German lifeguard service: ‘Coronavirus won’t stop guards saving drowning swimmers’

A recent report that lifeguards had been told it was up to them to make a judgement call on saving drowning people during the pandemic caused concern among readers. We talked to the lifeguard service to set the record straight.

German lifeguard service: 'Coronavirus won't stop guards saving drowning swimmers'
DLRG guards on the beach in Lower Saxony. Photo: DPA

“We are in a moral dilemma here,” a lifeguard at the Baltic resort of Travermünde told DPA news agency on Saturday. 

“We have to keep our distance so as not to endanger ourselves and others, but with a distance of 1.50 metres it is difficult to save someone from drowning.” 

The DPA report stated that: “Ultimately, each guard has to decide for himself what risk he wants to take.”

Understandably this led to some anxiety and confusion among readers.

“As if somebody drowning really cares about getting Corona from the ones saving him…,” one reader commented on Facebook. 

Another said: “If that’s a dilemma, you really shouldn’t be a lifeguard!”

Swimming in Germany 'definitely not more dangerous' this year

Achim Wiese, spokesperson for the German Life Guards Association (DLRG), told the Local there was no need to worry about lifeguards not rescuing you due to fear about catching coronavirus.

“Ultimately it is always the choice of a lifeguard as to whether he saves someone in trouble in the water,” said Wiese.

“In a normal summer, if we raise a red flag – which signals a strong current or an impending storm – and someone goes swimming anyway, then the lifeguard has to make a judgement call. But I don’t know anyone who wouldn’t rescue the person,” he said.

Wiese confirmed that there are new rules that have been put in place to try and maintain social distancing between guards and swimmers. Lifeguards are now encouraged to use boats more in rescues or to swim out with boards so that the swimmer can lie on the board instead of being carried by the guard.

“We also ask the guards before they go on duty if they are prepared to take the risk of coming into close contact with people who need to be rescued. If they say no then we don’t put them on the beach this year,” Wiese said.

Swimming in German seas “is definitely not more dangerous” this year than in any other year, he said, “that is as long as you stick to swimming on beaches where lifeguards are watching the water”.

According to the DLRG, 192 people drowned in Germany in the first seven months of the year, 63 more than in the same period last year. 

The main reasons for the drowning, according to the data, were bathing on unguarded beaches, alcohol, carelessness and overestimation of one's own capabilities.

READ MORE: German lifeguards face moral dilemma during pandemic

Member comments

Log in here to leave a comment.
Become a Member to leave a comment.


Covid face mask rule on flights in Europe set to be eased

The mandatory EU-wide mask requirement for air travel is set to be dropped from Monday, May 16th, but airlines may still require passengers to wear masks on some or all flights

Covid face mask rule on flights in Europe set to be eased

Europe-wide facemask rules on flights are set to be ditched as early as next week in light of new recommendations from health and air safety experts.

The European Union Aviation Safety Agency (EASA) and European Centre for Disease Prevention and Control (ECDC) dropped recommendations for mandatory mask-wearing in airports and during flights in updated Covid-19 safety measures for travel issued on Wednesday, May 11th.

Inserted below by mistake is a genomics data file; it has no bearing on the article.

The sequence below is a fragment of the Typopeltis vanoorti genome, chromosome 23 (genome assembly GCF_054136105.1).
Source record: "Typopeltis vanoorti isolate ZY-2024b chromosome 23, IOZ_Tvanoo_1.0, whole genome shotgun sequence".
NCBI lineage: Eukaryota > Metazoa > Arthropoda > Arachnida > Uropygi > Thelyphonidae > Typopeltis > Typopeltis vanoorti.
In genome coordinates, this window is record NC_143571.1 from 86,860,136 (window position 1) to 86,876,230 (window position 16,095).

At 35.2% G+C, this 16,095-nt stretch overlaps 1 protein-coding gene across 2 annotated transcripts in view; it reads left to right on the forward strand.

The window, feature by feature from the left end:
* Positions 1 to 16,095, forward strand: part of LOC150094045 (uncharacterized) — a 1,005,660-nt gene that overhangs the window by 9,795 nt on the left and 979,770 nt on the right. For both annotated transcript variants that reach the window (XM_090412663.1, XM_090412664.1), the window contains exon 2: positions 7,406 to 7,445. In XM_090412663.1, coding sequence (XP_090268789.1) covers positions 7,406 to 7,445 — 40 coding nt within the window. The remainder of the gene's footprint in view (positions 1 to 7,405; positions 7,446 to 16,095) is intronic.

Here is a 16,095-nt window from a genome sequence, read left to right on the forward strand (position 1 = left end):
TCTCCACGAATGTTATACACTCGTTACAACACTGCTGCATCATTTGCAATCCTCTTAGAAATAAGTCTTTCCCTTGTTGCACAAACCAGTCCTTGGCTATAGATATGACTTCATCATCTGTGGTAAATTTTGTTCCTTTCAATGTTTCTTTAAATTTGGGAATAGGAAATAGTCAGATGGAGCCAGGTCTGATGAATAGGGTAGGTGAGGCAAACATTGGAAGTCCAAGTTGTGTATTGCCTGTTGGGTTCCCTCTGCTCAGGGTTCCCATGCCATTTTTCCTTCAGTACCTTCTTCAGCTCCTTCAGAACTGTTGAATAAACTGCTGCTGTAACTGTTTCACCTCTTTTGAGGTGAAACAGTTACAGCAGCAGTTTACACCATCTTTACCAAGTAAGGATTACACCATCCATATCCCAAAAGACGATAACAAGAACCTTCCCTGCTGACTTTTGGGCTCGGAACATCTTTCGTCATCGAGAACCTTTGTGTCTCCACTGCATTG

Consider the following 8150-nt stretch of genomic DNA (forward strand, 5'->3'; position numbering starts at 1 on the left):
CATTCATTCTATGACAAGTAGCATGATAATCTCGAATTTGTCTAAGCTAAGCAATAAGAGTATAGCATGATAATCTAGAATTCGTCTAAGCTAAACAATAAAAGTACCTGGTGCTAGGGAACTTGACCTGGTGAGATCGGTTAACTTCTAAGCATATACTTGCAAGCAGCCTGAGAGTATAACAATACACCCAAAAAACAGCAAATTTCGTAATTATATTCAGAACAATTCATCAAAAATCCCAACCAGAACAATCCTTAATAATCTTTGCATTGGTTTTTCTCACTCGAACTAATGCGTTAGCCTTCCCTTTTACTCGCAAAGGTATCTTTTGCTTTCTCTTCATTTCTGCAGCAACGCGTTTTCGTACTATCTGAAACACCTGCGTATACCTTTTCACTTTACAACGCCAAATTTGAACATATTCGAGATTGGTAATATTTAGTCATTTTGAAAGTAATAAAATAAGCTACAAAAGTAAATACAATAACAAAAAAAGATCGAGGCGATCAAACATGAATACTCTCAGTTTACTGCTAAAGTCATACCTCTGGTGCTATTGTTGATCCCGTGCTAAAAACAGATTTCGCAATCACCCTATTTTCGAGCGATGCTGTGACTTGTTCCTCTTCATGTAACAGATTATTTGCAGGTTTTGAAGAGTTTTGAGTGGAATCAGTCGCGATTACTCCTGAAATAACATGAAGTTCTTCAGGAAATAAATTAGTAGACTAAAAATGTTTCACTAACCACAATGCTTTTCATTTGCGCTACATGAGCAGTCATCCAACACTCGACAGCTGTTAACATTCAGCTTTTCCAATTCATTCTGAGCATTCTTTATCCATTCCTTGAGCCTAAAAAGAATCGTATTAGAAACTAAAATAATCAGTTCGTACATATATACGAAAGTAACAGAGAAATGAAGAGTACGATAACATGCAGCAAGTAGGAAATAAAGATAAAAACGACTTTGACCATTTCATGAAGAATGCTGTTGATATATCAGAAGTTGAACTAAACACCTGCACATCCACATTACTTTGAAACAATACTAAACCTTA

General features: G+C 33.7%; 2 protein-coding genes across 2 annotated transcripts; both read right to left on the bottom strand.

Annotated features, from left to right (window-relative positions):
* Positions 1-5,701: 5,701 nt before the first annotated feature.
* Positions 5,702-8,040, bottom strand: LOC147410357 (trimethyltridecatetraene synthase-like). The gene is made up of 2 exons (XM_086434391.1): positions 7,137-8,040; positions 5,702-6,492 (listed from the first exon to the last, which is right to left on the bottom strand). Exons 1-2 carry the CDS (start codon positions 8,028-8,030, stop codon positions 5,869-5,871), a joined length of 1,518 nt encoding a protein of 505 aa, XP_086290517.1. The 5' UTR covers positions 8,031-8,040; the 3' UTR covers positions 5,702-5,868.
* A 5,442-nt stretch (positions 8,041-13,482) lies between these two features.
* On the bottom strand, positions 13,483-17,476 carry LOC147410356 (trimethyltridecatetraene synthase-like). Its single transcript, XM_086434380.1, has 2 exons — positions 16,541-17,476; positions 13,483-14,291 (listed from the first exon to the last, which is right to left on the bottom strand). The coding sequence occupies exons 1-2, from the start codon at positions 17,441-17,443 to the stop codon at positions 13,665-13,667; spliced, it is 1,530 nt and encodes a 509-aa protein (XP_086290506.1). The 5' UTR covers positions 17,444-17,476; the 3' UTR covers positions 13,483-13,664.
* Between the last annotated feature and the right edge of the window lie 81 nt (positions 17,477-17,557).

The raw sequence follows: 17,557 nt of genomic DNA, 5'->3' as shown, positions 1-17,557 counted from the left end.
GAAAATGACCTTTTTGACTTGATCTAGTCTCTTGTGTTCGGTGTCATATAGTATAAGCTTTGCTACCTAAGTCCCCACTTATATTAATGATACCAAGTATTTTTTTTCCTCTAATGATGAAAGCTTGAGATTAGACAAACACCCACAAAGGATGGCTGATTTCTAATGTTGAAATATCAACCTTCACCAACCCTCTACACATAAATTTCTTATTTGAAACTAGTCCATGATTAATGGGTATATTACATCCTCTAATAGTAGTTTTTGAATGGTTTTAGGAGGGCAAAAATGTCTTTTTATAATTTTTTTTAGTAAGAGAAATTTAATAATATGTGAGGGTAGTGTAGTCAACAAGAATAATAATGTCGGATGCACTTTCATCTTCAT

The new rules are expected to be rolled out from Monday, May 16th, but airlines may still continue to require the wearing of masks on some or all of flights. And the updated health safety measures still say that wearing a face mask remains one of the best ways to protect against the transmission of the virus.

The joint EASA/ECDC statement reminded travellers that masks may still be required on flights to destinations in certain countries that still require the wearing of masks on public transport and in transport hubs.

It also recommends that vulnerable passengers should continue to wear a face mask regardless of the rules, ideally an FFP2/N95/KN95 type mask which offers a higher level of protection than a standard surgical mask.

“From next week, face masks will no longer need to be mandatory in air travel in all cases, broadly aligning with the changing requirements of national authorities across Europe for public transport,” EASA executive director Patrick Ky said in the statement. 

“For passengers and air crews, this is a big step forward in the normalisation of air travel. Passengers should however behave responsibly and respect the choices of others around them. And a passenger who is coughing and sneezing should strongly consider wearing a face mask, for the reassurance of those seated nearby.”  

ECDC director Andrea Ammon added: “The development and continuous updates to the Aviation Health Safety Protocol in light of the ongoing Covid-19 pandemic have given travellers and aviation personnel better knowledge of the risks of transmission of SARS-CoV-2 and its variants. 

“While risks do remain, we have seen that non-pharmaceutical interventions and vaccines have allowed our lives to begin to return to normal. 

“While mandatory mask-wearing in all situations is no longer recommended, it is important to be mindful that together with physical distancing and good hand hygiene it is one of the best methods of reducing transmission. 

“The rules and requirements of departure and destination states should be respected and applied consistently, and travel operators should take care to inform passengers of any required measures in a timely manner.”